There's an old adage that knowledge is power, and this is nowhere as
true as with the law. Probably every reader has heard that the person
who represents himself has a fool for a client. The reason is the knowledge
involved, and the ability to remain objective, something that comes to
attorneys in time and that comes to everyone with experience. There are
two aspects that make up a good attorney's knowledge, and they are
knowledge of the law and knowledge of the parties involved.
To begin, there are two common misconceptions that should be cleared up.
First, what people who are not attorneys frequently misunderstand is that
law school really does not prepare an attorney to practice law. Frequently,
the legal principles that attorneys studied in law school have real nuances
and complexities in the real world. Secondly, people frequently think
that an attorney can just study what the law is. Certainly, an attorney
can study to find out something that he or she does not know, but, just
as with law school, studying something is far different than practicing it.
When it comes to an attorney's knowledge, there are two important elements.
The first is that it is essential that any attorney know the law. No one
wants to be represented by an attorney unaware of what the law is on a
particular subject. As was discussed above, not everything learned in
law school is really the case in practice. This is the difference between
the academic study of law and the actual practice of law. For example,
it would seem from the studying the law that when a police dog, or K-9,
sniffs and finds drugs, that the search is good, but there are several
nuances and complexities in the real world, such as how long it took the
dog to arrive, and so on, that can play into whether or not the dog sniff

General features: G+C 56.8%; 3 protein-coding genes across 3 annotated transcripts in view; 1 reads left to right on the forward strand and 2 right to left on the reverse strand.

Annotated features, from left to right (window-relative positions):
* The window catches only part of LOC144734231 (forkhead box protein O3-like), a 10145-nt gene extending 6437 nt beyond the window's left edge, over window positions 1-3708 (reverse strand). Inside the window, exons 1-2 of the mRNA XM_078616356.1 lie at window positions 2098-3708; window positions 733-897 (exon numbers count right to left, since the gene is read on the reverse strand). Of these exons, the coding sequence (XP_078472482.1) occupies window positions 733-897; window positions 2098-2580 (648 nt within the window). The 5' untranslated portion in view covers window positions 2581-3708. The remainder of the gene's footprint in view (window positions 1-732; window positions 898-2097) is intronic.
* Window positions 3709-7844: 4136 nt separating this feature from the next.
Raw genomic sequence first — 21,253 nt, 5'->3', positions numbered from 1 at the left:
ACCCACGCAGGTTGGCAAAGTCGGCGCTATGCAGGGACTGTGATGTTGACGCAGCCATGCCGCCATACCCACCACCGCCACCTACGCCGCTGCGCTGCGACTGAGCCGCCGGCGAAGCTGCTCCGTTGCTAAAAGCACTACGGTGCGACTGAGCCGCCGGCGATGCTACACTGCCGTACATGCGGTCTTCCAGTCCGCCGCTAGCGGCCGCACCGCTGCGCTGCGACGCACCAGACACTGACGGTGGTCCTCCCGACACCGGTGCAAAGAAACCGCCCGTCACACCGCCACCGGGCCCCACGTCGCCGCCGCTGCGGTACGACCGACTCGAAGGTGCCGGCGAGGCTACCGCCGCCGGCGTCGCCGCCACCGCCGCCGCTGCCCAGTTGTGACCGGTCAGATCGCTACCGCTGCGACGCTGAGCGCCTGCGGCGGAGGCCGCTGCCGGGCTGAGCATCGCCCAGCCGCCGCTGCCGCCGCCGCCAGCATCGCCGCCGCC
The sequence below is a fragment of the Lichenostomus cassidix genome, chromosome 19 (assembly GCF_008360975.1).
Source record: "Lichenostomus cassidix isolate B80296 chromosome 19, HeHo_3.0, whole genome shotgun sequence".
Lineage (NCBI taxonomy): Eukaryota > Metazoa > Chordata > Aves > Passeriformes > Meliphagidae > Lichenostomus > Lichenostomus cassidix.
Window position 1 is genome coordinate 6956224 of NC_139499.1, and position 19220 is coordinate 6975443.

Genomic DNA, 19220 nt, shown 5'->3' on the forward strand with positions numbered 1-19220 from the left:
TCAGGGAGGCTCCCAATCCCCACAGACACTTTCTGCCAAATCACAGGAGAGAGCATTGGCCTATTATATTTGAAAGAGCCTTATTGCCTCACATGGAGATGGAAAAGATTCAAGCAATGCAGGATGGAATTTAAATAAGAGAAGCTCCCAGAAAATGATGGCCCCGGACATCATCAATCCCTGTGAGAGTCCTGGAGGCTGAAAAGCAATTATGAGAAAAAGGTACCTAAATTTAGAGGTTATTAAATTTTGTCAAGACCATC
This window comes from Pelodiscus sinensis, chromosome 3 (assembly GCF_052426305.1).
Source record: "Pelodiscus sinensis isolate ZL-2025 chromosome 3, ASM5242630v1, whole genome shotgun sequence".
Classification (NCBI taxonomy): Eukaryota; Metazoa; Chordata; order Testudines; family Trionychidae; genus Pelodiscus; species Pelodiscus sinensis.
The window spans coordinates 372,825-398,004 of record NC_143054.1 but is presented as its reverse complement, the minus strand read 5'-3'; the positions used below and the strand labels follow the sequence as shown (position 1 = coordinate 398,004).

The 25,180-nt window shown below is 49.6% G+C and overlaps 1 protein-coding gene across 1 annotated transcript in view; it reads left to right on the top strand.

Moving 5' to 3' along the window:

was actually valid or not. Being able to spot the difference between,
for example, a legal search and an illegal one, can make or break a criminal
case, and has real-life consequences for people's lives. You don't
want to depend on an attorney studying something when someone's liberty
is in the balance. Being familiar with these nuances and complexities,
means that an attorney can protect your liberty.
The second important element to an attorney's knowledge is that attorney's
knowledge of the parties involved in a case. When I speak here of parties,
I refer to everyone involved from the police officer, who arrested someone,
to the state, who prosecutes someone, to even the judge, who will rule
on motions and objections at trial. Knowing the particular parties, how
they will handle issues that come up, and, most importantly, being able
to predict how they will react under particular circumstances, can often
mean making the right or wrong decision in your case. Any attorney representing
someone needs to know with whom he or she is dealing. Police do not always
exercise their authority correctly within the confines of the Constitution,
prosecutors do not always seek justice instead of convictions, and judges
do not always enforce the law the way you or I think they should. Knowing
and being able to predict how a particular party will react under specific
circumstances only comes with knowledge, and whenever seeking an attorney,
knowledge should be a key consideration.
Knowledge is essential at Johnson Law Group. We work together, putting
our more than 100 years of experience to work on our clients' cases.
Our attorneys make sure they stay on top of new law, whether it be an
upcoming change in a statute or a new appellate ruling on existing law.
The reason is simple: knowledge
is power. We empower our clients, and get them results.
Copyright © 2017 by Brendan Bukalski
The information provided in this column is general in nature, and should
not be relied upon as legal advice or interpreted as creating an attorney-client
relationship . As a general rule, all specific legal problems should be
handled by an individual's attorney. All rights reserved. Any copying,
duplication, or commercial use of the information contained in this column
is strictly prohibited without prior permission.